It was not that anyone could have been Omar Mateen's victim in the early hours of Sunday, it's that any LGBT person could have been his victim. Moments before the horror unfolded the patrons of Pulse assumed the homophobes were on the outside and love meant love on the inside.
Omar Mateen walked into a gay nightclub and opened fire on the patrons inside there. His actions, whether you want to admit it or not, are homophobic and anti-LGBT in their scope... We won't allow this to be reduced to a terrorist attack against 'the wider community' because it wasn't.
For too long, we and others have looked at what has happened in Belgium and France as proof of incompetence, condescendingly stating it could never happen here. Whilst mistakes have been made by the security services in those countries. A lot of what occurred, would have been much easier to detect 10-15 years ago and a lot of the UK's near misses from that time period would have been harder to detect before that date as well.
Young people need to have the tools to see the importance of having one's beliefs proportion to the evidence, to see the importance of having an implacable smidgen of scepticism paired to every all-encompassing ideal, and to be readily receptive to having their views challenged whilst, simultaneously, prompt in challenging the views of others in a constructive, accommodating and deeply informed way.
Yesterday, British ISIS member Sally Jones threatened attacks in the UK in the near future, and that news was on the majority of British news sites. O...
al-Kammouneh camp in the aftermath of the airstrike (photo c/o The Guardian) If (or rather when), as seems likely, it is confirmed that last Thursd...
I'm becoming impassive to the inconsistent and selective mantra chanting of Western liberals calling for human rights, rule of law and democracy. They seem to be quick to condemn human rights abuse in certain situations but in others, especially those involving Muslims, they remain curiously silent.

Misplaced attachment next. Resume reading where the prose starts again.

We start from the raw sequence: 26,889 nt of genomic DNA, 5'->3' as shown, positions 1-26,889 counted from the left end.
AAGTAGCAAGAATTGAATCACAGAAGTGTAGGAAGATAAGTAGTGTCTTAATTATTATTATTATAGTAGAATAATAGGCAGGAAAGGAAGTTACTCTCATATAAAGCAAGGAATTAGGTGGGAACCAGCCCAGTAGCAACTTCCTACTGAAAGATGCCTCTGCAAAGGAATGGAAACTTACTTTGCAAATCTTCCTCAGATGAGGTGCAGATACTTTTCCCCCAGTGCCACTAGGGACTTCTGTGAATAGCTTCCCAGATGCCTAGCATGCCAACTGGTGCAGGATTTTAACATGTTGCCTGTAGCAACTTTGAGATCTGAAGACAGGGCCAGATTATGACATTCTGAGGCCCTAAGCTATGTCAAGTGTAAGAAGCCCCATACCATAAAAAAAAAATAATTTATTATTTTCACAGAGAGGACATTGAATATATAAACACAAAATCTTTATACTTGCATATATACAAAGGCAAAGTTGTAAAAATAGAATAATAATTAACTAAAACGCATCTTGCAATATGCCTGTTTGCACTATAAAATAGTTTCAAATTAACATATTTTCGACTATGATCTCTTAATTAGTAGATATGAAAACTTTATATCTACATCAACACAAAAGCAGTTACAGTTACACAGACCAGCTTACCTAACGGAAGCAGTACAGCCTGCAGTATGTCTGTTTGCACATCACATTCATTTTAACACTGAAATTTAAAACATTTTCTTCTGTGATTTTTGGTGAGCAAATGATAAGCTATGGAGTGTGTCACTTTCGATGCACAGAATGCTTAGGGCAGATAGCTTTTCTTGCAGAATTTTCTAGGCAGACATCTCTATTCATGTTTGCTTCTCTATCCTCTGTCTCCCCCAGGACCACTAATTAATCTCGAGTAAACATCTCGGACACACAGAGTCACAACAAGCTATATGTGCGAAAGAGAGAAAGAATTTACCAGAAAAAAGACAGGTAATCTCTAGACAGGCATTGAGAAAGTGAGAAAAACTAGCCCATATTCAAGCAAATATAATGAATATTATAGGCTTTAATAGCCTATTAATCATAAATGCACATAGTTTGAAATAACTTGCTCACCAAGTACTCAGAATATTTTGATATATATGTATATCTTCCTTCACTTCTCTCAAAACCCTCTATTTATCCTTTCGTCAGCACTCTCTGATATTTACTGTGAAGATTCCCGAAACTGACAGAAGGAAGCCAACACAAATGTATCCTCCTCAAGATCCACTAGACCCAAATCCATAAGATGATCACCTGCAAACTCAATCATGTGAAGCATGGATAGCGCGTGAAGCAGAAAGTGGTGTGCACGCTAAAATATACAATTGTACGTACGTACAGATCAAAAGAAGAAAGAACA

Instead of worrying about the spread of ISIS, we need more uplifting spirits. We must remember that we are the majority. Individually we may not be able to do a lot, but collectively we have the power to make a difference. It is up to us to filter through the sea of fear-mongering and ignorance and make a stand for the oppressed, regardless of race or gender.
We can't let terror win - the common refrain in the aftermath of the now all too frequent terror attacks. But ISIS is already winning. There's no shame in admitting because the terrorists have effectively rigged the game, in two important and connected ways.
Having witnessed the aftermath of the London bombings firsthand outside a stricken King's Cross station on July 7, 2005, I certainly understand that fear.
In the last half of March 2016, three separate but interrelated events have served to heighten concerns about the European venture: The deaths of young people studying in Spain, the self-serving behaviour of some British politicians, and the horror of the recent terrorist attacks in Brussels.
In the 1970s a group of young people were jailed for murderous IRA bombings they did not commit. Their case has important lessons for us now as we face new terrorist threats.
Sometimes, what we imagine can be worse than what we actually see. That's why expressing our feeling through writing or drawing can help free our mind, and so, help us to move on.
Hopkins recently tweeted that all of us who welcomed refugees were responsible for the recent atrocity in Brussels. There is no irony attached to her rhetoric, just contrived opinion to cash in on clickbait. But ultimately at what price?
In simple terms - if their aim is to cause conflict between Muslims and the Western World then so far they are doing very badly. They have failed to engage around 1.6billion Muslims in their cause.
It is not fair to blame someone's religious beliefs, background, ethnicity, etc. for the actions of a selected few who share that when they are completely different people trying to live their own lives just like yourself.